I bought these climbing hydrangeas 3 years ago. This is the first year they start flowering. My goal is to train them to climb onto the wooden trellis (see attached photo). So far they have been slow to attach themselves to the wooden trellis. Any suggestions to help with this process. Would pruning help them to grow more vertically?
Thank you for contacting Toronto Master Gardeners.
New plants can take time to establish themselves. Often the first year can be spent creating sturdy roots systems. Climbing hydrangeas are known to be slow starters so hopefully now you are on your way with your first flowers.
Climbing hydrangeas, Hydrangea anomala, like partial/full shade but can tolerate some sun. They are tolerant of drought and should have well drained soil. You could mulch around the base of the plants with wood chips ( not bark mulch). The mulch will absorb water and maintain moisture in the soil and control weed growth near the vines. The mulch will also breakdown over time and add nutrients back into the soil. Make sure the mulch does not come in direct contact with the vine as you do not want to maintain moisture on the stem’s woody structure.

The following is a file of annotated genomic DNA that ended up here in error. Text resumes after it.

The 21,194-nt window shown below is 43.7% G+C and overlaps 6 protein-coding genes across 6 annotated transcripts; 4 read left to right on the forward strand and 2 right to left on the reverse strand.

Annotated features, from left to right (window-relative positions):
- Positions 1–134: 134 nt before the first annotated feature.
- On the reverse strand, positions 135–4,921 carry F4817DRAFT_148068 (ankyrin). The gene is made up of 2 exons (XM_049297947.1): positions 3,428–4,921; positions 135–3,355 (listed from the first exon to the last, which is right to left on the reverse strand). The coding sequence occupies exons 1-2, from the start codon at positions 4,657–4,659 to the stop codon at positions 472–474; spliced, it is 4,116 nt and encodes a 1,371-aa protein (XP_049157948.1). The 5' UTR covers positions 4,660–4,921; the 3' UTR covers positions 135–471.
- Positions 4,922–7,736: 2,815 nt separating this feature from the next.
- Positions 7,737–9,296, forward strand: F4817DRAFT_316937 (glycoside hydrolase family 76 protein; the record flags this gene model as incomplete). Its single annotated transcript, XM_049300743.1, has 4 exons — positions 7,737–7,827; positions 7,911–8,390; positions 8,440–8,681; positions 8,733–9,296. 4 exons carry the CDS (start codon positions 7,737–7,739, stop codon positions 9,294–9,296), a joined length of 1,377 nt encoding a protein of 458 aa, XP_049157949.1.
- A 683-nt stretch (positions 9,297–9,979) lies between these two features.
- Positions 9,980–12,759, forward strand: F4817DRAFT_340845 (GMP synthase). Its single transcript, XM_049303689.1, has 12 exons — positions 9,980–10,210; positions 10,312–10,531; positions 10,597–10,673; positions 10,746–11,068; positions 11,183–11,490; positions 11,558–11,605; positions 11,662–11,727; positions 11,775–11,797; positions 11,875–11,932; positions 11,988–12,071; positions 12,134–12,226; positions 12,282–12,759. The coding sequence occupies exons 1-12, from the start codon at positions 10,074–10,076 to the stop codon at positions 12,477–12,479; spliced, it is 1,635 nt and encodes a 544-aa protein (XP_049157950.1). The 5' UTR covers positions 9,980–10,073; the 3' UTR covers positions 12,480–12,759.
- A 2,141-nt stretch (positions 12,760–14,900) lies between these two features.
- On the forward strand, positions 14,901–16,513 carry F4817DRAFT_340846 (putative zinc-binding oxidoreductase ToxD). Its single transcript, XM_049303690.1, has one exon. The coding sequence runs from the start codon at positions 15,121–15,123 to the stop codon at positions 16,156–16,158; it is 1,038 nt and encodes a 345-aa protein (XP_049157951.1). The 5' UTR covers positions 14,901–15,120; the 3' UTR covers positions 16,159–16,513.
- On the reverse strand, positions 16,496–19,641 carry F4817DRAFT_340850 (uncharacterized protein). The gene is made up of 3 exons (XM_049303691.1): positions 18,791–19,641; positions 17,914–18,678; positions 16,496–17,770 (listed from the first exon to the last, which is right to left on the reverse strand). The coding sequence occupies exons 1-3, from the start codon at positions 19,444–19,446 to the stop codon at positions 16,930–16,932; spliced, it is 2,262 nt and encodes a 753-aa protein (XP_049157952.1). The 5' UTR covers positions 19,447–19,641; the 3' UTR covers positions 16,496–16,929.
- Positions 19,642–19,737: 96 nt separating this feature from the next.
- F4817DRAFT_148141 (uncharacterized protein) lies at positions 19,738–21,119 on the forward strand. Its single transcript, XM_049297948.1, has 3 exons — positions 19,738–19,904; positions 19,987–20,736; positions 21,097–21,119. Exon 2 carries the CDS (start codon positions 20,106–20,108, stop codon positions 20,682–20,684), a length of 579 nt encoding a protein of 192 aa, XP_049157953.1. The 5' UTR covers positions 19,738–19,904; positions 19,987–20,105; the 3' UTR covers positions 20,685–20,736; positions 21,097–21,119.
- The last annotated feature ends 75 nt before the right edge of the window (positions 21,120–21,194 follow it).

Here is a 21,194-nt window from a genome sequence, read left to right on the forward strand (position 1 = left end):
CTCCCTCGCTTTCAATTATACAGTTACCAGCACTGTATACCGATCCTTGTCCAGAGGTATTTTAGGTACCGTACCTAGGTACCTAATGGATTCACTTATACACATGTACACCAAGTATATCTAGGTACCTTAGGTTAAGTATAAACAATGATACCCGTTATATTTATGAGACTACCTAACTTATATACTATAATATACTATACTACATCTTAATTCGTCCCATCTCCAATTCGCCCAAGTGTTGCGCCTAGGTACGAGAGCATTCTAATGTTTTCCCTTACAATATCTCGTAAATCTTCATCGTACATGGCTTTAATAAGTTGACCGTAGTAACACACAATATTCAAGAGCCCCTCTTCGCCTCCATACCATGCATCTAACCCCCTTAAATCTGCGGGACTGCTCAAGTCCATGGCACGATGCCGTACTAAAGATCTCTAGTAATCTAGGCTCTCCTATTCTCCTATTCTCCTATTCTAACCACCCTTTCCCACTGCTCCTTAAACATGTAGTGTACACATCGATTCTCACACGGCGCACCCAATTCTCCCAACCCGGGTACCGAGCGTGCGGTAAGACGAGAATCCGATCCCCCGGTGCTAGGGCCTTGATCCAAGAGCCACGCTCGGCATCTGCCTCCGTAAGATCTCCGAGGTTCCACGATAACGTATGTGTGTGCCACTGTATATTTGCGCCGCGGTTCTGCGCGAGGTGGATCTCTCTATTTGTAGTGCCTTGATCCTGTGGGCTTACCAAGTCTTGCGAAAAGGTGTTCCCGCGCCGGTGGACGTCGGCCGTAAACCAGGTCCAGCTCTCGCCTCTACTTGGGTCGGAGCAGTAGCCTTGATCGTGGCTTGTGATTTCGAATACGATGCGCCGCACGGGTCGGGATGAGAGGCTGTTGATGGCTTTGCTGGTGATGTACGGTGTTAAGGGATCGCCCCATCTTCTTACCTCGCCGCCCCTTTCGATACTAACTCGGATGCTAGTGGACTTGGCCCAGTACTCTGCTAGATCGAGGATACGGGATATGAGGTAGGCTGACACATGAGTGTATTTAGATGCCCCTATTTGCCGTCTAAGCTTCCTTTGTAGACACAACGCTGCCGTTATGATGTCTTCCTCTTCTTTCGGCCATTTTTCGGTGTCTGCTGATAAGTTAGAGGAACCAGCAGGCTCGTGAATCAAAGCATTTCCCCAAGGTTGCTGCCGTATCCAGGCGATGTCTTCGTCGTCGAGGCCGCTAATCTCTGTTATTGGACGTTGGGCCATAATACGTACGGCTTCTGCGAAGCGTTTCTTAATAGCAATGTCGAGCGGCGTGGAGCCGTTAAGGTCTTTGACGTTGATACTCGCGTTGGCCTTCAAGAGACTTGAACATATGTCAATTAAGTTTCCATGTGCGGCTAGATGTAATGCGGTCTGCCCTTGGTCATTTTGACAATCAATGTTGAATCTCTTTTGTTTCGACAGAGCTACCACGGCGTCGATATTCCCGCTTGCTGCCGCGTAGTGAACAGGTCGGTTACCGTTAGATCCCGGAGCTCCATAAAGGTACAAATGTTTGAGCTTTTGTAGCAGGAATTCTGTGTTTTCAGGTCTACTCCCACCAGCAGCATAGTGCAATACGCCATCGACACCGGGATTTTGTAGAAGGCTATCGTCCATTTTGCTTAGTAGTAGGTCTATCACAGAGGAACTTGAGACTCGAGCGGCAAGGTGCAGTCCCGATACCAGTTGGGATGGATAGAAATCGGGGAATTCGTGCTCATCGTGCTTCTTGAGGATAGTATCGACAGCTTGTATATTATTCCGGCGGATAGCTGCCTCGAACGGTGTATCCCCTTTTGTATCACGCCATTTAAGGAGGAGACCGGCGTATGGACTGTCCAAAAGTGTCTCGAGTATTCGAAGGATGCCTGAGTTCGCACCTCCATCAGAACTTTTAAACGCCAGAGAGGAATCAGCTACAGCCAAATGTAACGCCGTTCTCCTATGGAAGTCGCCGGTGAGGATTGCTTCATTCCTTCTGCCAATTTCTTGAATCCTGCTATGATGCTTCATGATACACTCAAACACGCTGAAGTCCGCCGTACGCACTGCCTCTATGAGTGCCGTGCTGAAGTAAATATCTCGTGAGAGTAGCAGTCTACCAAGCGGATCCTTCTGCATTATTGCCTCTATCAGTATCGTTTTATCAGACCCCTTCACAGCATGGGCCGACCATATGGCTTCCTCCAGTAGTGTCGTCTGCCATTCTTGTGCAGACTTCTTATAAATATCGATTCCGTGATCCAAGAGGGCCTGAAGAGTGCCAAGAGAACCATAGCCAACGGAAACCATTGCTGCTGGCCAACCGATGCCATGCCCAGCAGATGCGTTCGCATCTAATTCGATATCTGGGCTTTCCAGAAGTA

You can prune for shape and to encourage the vine to grow in certain directions though yours are still small and probably do not need too much cutting. You will also need to tie the branches to the supports to help guide it upwards. Make sure the ties do not impinge on the thickening of the branches. If you do prune, prune right after they flower so the plant has time to grow and develop next years buds. Do remove any damaged or dead wood when you find any. You can also leave the flowers on as they do last awhile then go on to add some interest to the winter garden.
You may find as the plant grows it will be a bit too heavy for the lattice you have at the moment. The trunk and branches will develop into quite substantial limbs. You may want to consider a sturdier structure as the plant may pull over what you have at the moment.
The following link has further reading on climbing hydrangeas.